Should I cash out refinance?! HELPPP

36 Replies

Hey all, i need some help. I want to get into real estate more. I have a rental property that rents exactly what I pay for the mortgage. The bank is willing to give me upwards of 90k in a cash out refinance. The interest rate will be almost the same either way but Should I do the refinance to take this money out and reinvest it???? Any help would be great!!

Nick

@NIcholas Hamel if your current property barely breaks even I would not recommend taking out cash to reinvest. Instead, think through why you have that property. Could you sell it and re-invest the 90k in equity? Could you hang onto it as an appreciation play and find cash elsewhere? This is a get rich slow game for sure, so be careful not to over extend yourself. 

@John Warren thanks for the response. good point. I figured i might have to take a slightly higher mortgage payment in order to free that money up. I bought in 2013 for 375k and in 2018 it was appraised for 525k. I was very fortunate because this is a high demand town because of its proximity to NYC. prices are constantly rising here so im a bit scared to sell it off

@NIcholas Hamel You're in a good situation and didn't give up any cards yet. You can't time the market but you have to agree we are near the top. NYC will be affected more if prices dip. I would leverage the property to have funds available when the time is right (great deal). Are you looking in other markets? Can you find better cashing flowing properties?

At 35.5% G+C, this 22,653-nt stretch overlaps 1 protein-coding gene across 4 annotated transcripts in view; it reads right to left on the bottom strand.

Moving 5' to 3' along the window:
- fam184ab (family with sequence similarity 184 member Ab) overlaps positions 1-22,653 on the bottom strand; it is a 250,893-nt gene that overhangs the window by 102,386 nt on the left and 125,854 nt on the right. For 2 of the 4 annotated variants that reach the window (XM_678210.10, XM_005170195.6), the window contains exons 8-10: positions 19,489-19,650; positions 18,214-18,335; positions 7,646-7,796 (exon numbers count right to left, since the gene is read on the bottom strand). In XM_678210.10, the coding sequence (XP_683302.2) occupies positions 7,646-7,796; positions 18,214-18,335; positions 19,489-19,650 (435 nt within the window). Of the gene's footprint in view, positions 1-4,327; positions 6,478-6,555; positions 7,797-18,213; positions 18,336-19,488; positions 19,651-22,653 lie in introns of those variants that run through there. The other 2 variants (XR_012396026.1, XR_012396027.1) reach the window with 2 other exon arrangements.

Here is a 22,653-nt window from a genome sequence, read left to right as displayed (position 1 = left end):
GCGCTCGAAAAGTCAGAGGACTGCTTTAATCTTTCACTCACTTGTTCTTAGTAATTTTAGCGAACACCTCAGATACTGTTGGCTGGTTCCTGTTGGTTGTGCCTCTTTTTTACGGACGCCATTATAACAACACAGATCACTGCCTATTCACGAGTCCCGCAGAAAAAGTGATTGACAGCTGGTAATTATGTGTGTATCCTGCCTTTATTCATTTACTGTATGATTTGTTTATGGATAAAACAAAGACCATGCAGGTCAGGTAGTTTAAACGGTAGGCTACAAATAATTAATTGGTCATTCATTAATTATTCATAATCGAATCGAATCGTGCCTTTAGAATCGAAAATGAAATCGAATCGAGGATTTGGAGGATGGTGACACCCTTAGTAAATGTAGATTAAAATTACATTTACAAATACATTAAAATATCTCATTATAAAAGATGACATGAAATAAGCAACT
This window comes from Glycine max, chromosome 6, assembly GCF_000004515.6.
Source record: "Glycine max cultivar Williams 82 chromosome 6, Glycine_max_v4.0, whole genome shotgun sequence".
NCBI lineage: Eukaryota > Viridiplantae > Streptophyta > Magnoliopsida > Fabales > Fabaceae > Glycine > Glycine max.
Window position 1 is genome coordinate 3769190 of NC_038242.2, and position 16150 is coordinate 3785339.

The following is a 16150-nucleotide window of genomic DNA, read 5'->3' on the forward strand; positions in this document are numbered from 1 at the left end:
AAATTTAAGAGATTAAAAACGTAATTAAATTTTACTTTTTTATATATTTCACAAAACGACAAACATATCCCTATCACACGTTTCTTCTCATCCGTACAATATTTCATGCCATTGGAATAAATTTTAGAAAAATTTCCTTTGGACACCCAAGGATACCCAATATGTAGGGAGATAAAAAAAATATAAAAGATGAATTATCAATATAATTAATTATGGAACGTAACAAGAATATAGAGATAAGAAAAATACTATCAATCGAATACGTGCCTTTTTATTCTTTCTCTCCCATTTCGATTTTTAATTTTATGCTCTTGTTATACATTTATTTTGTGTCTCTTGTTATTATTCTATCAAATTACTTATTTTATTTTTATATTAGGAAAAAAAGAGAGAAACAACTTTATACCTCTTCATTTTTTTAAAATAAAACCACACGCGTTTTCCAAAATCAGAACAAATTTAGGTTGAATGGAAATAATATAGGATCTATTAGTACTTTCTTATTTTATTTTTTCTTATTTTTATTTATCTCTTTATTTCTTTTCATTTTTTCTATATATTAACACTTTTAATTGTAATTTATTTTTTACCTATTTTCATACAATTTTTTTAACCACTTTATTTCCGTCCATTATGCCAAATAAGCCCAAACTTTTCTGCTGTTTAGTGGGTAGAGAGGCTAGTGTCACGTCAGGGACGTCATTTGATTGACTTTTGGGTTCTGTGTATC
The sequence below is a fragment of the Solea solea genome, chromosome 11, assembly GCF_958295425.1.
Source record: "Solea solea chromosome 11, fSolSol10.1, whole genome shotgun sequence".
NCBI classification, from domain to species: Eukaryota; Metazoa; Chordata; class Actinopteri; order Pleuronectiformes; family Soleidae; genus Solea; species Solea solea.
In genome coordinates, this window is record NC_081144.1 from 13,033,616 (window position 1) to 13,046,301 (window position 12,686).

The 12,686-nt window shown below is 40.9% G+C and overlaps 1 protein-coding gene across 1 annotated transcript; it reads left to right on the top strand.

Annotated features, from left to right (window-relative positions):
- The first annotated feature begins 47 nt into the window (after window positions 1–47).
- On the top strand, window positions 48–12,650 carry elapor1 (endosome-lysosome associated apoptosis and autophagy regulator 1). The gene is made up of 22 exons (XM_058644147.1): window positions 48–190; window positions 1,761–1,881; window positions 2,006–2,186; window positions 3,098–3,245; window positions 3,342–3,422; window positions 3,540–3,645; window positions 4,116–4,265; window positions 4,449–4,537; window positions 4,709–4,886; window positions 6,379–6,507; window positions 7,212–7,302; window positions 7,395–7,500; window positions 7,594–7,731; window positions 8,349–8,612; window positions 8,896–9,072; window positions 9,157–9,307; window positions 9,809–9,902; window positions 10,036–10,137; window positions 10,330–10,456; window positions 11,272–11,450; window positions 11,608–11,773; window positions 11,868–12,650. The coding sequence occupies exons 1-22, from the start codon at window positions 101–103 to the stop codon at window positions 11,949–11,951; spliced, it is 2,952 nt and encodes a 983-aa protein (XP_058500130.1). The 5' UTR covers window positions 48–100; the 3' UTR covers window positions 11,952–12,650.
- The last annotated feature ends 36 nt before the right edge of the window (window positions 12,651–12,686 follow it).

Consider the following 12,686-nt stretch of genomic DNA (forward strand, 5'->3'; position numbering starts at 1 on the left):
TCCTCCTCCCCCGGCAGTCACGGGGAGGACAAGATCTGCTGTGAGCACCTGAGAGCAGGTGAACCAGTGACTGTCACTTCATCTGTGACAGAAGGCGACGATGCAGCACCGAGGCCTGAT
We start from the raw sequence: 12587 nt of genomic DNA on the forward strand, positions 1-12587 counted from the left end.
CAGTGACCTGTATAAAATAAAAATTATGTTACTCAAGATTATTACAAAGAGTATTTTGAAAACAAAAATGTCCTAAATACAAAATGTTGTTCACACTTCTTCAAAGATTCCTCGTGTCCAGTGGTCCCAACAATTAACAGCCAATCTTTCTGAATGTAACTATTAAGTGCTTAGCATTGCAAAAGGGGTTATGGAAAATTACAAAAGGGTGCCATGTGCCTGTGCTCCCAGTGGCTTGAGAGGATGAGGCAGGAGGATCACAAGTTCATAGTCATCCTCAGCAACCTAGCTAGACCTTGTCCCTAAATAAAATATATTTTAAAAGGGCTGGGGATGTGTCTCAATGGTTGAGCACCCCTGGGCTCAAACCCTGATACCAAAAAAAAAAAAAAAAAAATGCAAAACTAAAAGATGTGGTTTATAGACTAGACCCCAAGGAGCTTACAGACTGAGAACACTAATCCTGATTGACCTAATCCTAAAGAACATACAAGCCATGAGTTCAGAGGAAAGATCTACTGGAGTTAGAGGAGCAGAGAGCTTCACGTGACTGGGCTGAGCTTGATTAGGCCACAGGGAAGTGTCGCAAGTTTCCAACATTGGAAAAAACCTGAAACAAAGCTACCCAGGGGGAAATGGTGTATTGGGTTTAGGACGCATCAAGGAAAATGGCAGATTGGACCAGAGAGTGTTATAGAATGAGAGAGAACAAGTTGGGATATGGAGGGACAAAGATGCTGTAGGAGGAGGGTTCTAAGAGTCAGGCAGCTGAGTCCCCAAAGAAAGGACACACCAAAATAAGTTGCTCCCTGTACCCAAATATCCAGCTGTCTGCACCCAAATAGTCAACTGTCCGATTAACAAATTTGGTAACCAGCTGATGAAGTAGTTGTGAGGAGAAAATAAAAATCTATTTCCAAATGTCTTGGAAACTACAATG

Thanks for the insight @Jaron Walling So your saying the cash out refinance is the way to go? I have been looking in a few areas that I am familiar with and trying to educate myself as much as possible on the local market

@NIcholas Hamel The REFI is a smart option. What are the numbers on your property? Are you at market rent? Any value add to opportunity? If the market is strong in the spring of 2020 you could sell at top dollar, stand on the sidelines for a bit, and jump back into a new property with better cash-flow! Nothing wrong with that plan. 

@Jaron Walling I break even with the rent i receive. My interest rate when i bought in 2013 was 4.5%. Im told the rate is currently around the same for an investment property. I briefly spoke to a lender and The bank would lend me roughly 90k in the refinance.

@Dillon Dale . Thanks for the advice. This property is in a highly desired area and the prices keep going up. Does that change ur perspective or would you still sell? I bought for 375k in 2013. It was appraised in 2018 for 525k

@NIcholas Hamel don’t kill the golden goose. Instead look for a way to leverage your equity especially if you want to own that property 10+ years from now if it’s in a highly desirable area. Refi if you can easily afford the cost to do that or you could consider getting a Heloc.